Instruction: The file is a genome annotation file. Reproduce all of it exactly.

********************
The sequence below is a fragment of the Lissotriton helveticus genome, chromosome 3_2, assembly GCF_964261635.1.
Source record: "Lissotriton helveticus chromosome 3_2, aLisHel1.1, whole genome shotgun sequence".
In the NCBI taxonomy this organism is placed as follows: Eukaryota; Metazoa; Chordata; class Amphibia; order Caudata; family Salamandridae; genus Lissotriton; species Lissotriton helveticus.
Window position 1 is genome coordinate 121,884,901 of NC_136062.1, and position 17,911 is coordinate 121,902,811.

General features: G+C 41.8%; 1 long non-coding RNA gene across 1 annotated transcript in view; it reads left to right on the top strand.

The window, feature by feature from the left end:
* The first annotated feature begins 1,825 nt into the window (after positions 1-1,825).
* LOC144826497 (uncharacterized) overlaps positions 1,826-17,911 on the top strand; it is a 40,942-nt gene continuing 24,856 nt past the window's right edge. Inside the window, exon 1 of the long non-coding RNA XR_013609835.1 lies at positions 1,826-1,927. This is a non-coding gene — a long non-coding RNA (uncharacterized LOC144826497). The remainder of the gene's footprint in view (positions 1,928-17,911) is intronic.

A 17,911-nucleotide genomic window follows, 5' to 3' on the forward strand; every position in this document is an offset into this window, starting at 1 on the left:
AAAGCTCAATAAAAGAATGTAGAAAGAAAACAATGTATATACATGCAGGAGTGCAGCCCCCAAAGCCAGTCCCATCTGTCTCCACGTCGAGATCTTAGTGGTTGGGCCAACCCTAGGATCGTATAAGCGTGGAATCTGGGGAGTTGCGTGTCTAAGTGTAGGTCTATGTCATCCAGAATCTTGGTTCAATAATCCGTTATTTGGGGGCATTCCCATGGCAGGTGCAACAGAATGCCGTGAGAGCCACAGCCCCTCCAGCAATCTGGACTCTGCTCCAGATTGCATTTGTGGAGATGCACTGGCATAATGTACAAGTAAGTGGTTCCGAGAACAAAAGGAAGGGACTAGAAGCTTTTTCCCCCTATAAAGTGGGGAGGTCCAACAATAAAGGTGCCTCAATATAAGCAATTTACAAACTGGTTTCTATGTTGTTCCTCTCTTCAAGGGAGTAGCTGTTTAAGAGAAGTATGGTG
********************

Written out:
The sequence below is a fragment of the Lissotriton helveticus genome, chromosome 3_2, assembly GCF_964261635.1.
Source record: "Lissotriton helveticus chromosome 3_2, aLisHel1.1, whole genome shotgun sequence".
In the NCBI taxonomy this organism is placed as follows: Eukaryota; Metazoa; Chordata; class Amphibia; order Caudata; family Salamandridae; genus Lissotriton; species Lissotriton helveticus.
Window position 1 is genome coordinate 121,884,901 of NC_136062.1, and position 17,911 is coordinate 121,902,811.

General features: G+C 41.8%; 1 long non-coding RNA gene across 1 annotated transcript in view; it reads left to right on the top strand.

The window, feature by feature from the left end:
* The first annotated feature begins 1,825 nt into the window (after positions 1-1,825).
* LOC144826497 (uncharacterized) overlaps positions 1,826-17,911 on the top strand; it is a 40,942-nt gene continuing 24,856 nt past the window's right edge. Inside the window, exon 1 of the long non-coding RNA XR_013609835.1 lies at positions 1,826-1,927. This is a non-coding gene — a long non-coding RNA (uncharacterized LOC144826497). The remainder of the gene's footprint in view (positions 1,928-17,911) is intronic.

A 17,911-nucleotide genomic window follows, 5' to 3' on the forward strand; every position in this document is an offset into this window, starting at 1 on the left:
AAAGCTCAATAAAAGAATGTAGAAAGAAAACAATGTATATACATGCAGGAGTGCAGCCCCCAAAGCCAGTCCCATCTGTCTCCACGTCGAGATCTTAGTGGTTGGGCCAACCCTAGGATCGTATAAGCGTGGAATCTGGGGAGTTGCGTGTCTAAGTGTAGGTCTATGTCATCCAGAATCTTGGTTCAATAATCCGTTATTTGGGGGCATTCCCATGGCAGGTGCAACAGAATGCCGTGAGAGCCACAGCCCCTCCAGCAATCTGGACTCTGCTCCAGATTGCATTTGTGGAGATGCACTGGCATAATGTACAAGTAAGTGGTTCCGAGAACAAAAGGAAGGGACTAGAAGCTTTTTCCCCCTATAAAGTGGGGAGGTCCAACAATAAAGGTGCCTCAATATAAGCAATTTACAAACTGGTTTCTATGTTGTTCCTCTCTTCAAGGGAGTAGCTGTTTAAGAGAAGTATGGTG